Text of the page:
I am not a dedicated gardener. I never have been.
I always appreciated beautiful flowers and the people who can grow them, but I was grateful for the weeds in the yard when the kids were little. At least they were green.
There was a patch of orange day lilies in the backyard that survived the kids’ growing years. There also were several pink peonies and an old fashioned rosebush that seemed to thrive, probably because I ignored them.
As our family grew up, they and their neighborhood friends stopped using our backyard as the universal playground. Grass began to grow again.
Somewhere between the children and the grandchildren, we began to grow flowers along the fence rows. Bill’s mom could make almost any flower grow, and each time she would visit us she’d sow seeds and bulbs.
There was a whole bed of orange poppies that bloomed every spring along with blue iris and other flowers I’ve forgotten.
They all survived the growing children and being drowned with water or dried without it. They lived in spite of being stomped by our big dogs or eaten by the various wild animals that inhabited our backyard.
They even survived the early power mowers guided through the yard by inexperienced hands.. They made a valiant fight, but they finally succumbed to the slashing blades of the riding mower.
It wasn’t that the operator of that mower intended to run over the flowers. “It just happened,” or so he said. First the peonies disappeared. “They draw ants,” he said. Next the poppies were gone. “I didn’t realize what they were until I mowed them down,” he said.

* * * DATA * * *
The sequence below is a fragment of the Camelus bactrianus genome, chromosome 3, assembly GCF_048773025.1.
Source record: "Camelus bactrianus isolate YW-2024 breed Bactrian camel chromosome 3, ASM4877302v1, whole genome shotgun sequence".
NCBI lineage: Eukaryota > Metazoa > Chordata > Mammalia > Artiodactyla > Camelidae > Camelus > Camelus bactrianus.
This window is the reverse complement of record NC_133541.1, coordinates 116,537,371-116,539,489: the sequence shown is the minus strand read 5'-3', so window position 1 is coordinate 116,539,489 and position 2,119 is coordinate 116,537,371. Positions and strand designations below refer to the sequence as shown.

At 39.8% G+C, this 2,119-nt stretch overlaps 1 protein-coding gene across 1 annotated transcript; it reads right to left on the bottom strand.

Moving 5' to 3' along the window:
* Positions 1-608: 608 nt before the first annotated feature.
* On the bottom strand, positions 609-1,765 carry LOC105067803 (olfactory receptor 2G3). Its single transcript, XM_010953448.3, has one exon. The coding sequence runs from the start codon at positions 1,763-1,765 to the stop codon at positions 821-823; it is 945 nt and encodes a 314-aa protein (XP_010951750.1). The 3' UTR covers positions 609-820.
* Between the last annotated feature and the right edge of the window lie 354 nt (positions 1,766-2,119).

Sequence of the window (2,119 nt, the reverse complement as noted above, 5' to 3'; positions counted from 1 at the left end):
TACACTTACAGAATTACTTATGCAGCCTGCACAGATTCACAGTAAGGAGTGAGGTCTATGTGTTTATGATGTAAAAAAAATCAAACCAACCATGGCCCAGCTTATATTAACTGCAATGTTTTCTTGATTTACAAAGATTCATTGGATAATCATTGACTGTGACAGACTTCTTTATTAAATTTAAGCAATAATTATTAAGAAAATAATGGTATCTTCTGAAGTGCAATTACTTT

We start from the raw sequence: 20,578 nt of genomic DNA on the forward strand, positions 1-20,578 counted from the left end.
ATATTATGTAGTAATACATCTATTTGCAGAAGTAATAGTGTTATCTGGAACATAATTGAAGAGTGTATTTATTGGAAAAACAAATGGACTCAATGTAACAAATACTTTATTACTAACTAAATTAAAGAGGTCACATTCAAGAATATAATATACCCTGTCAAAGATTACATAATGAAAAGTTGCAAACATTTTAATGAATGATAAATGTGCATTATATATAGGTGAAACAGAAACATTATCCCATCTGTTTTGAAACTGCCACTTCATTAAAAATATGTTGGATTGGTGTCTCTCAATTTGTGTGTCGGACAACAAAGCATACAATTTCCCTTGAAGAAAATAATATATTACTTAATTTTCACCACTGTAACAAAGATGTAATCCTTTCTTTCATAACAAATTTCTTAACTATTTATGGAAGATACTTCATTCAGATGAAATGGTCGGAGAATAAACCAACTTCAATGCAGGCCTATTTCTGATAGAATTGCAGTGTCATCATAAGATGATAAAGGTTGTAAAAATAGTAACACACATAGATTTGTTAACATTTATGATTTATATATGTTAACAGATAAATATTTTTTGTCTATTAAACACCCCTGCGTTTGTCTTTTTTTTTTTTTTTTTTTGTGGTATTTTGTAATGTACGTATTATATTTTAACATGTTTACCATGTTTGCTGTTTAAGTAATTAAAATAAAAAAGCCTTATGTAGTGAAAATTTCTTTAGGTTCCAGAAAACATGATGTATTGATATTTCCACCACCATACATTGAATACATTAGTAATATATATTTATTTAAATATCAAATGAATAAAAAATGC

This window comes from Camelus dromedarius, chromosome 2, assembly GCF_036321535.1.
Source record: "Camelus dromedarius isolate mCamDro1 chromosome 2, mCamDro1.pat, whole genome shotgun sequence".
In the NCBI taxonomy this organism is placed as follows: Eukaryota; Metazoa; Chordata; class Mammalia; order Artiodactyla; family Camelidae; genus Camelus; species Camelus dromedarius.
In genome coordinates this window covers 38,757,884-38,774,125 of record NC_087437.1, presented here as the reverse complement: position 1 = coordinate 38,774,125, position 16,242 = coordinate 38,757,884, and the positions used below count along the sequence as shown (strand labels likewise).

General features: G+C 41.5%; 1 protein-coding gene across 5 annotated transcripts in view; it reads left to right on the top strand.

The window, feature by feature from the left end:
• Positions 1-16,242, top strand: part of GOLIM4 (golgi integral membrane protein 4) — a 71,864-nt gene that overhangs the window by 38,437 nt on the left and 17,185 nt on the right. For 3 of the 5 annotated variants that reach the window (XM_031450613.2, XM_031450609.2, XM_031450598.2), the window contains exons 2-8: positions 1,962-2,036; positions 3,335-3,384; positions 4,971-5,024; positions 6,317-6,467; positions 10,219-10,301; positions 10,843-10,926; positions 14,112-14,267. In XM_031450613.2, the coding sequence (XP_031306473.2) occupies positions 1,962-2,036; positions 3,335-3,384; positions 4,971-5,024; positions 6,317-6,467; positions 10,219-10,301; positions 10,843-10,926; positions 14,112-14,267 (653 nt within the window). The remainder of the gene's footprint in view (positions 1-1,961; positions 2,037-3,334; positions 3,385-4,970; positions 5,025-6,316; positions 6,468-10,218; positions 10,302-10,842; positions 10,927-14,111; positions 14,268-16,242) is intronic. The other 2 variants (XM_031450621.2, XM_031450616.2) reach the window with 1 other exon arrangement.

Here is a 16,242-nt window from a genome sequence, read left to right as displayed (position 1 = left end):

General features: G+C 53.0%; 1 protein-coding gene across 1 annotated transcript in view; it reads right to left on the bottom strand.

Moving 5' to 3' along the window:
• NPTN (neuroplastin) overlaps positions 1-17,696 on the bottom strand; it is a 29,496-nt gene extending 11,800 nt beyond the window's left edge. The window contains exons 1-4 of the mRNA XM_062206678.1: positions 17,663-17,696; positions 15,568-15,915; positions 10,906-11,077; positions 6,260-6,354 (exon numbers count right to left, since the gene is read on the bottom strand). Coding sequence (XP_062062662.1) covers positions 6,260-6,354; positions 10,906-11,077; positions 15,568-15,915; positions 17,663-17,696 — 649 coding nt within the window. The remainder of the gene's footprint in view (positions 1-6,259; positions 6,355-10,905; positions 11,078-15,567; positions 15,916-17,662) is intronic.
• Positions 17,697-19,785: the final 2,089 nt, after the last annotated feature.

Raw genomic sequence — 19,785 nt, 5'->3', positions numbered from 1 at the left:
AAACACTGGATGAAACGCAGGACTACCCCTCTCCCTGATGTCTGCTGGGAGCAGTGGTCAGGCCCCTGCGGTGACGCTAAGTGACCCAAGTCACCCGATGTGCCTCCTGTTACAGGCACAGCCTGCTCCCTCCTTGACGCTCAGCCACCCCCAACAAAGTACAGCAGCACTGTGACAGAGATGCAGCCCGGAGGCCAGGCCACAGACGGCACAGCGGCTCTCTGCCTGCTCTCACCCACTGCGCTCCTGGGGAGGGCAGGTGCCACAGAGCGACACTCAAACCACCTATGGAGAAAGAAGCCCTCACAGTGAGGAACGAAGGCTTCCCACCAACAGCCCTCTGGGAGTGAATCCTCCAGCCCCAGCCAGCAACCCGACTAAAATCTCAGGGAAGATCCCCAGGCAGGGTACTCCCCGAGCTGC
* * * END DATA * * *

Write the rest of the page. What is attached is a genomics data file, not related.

Since we retired I started several different day lilies in the side yard. There were yellow ones, and pink ones, and deep red ones. They bloomed last year, and it looked like they spread this year. But then the riding mower appeared. Goodbye day lilies. Hello lawn.
There seems to be something about power tools that mesmerize the most devoted of men. Maybe they can’t resist the roar. And the riding mower really does roar, and slice, and cut, and leave a lovely green carpet behind.
But over the past few years, I have found a sanctuary for the flowers that I tend one day each year. If I want them to survive the slashing blades, I plant them in long rectangular boxes or pots that are placed in strategic places about the green lawn.
Then Bill waters them and weeds them and keeps his riding mower away from them. They look pretty all summer, and I mourn their death in the autumn.
I planted the blue morning glories, and they’re coming up along the fence already. If Bill keeps watering them and we don’t have a late frost, we should have a bumper crop. Unless, of course, somebody finds the weed whacker, or the riding mower goes wild again.
EDITOR’S NOTE: This column was first published in the Greenville Advocate on May 27, 1998.